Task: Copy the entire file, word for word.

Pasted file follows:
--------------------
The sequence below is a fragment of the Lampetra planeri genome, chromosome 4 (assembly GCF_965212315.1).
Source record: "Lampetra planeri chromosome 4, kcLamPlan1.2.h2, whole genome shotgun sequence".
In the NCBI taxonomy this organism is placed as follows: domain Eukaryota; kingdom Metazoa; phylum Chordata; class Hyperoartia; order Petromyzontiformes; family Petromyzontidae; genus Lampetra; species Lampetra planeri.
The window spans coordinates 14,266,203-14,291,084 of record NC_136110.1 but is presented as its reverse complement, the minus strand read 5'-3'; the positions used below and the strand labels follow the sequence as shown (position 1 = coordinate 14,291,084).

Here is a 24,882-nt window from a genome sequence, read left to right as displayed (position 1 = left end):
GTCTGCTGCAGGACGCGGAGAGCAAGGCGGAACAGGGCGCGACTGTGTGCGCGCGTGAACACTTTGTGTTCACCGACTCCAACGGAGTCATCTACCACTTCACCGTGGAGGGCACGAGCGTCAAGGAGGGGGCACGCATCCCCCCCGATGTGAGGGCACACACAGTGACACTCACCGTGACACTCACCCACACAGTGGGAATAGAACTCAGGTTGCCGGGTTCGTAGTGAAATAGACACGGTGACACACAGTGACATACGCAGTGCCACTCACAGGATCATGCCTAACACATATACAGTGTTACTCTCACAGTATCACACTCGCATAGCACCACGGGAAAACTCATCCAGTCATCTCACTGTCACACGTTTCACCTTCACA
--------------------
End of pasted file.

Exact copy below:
The sequence below is a fragment of the Lampetra planeri genome, chromosome 4 (assembly GCF_965212315.1).
Source record: "Lampetra planeri chromosome 4, kcLamPlan1.2.h2, whole genome shotgun sequence".
In the NCBI taxonomy this organism is placed as follows: domain Eukaryota; kingdom Metazoa; phylum Chordata; class Hyperoartia; order Petromyzontiformes; family Petromyzontidae; genus Lampetra; species Lampetra planeri.
The window spans coordinates 14,266,203-14,291,084 of record NC_136110.1 but is presented as its reverse complement, the minus strand read 5'-3'; the positions used below and the strand labels follow the sequence as shown (position 1 = coordinate 14,291,084).

Here is a 24,882-nt window from a genome sequence, read left to right as displayed (position 1 = left end):
GTCTGCTGCAGGACGCGGAGAGCAAGGCGGAACAGGGCGCGACTGTGTGCGCGCGTGAACACTTTGTGTTCACCGACTCCAACGGAGTCATCTACCACTTCACCGTGGAGGGCACGAGCGTCAAGGAGGGGGCACGCATCCCCCCCGATGTGAGGGCACACACAGTGACACTCACCGTGACACTCACCCACACAGTGGGAATAGAACTCAGGTTGCCGGGTTCGTAGTGAAATAGACACGGTGACACACAGTGACATACGCAGTGCCACTCACAGGATCATGCCTAACACATATACAGTGTTACTCTCACAGTATCACACTCGCATAGCACCACGGGAAAACTCATCCAGTCATCTCACTGTCACACGTTTCACCTTCACA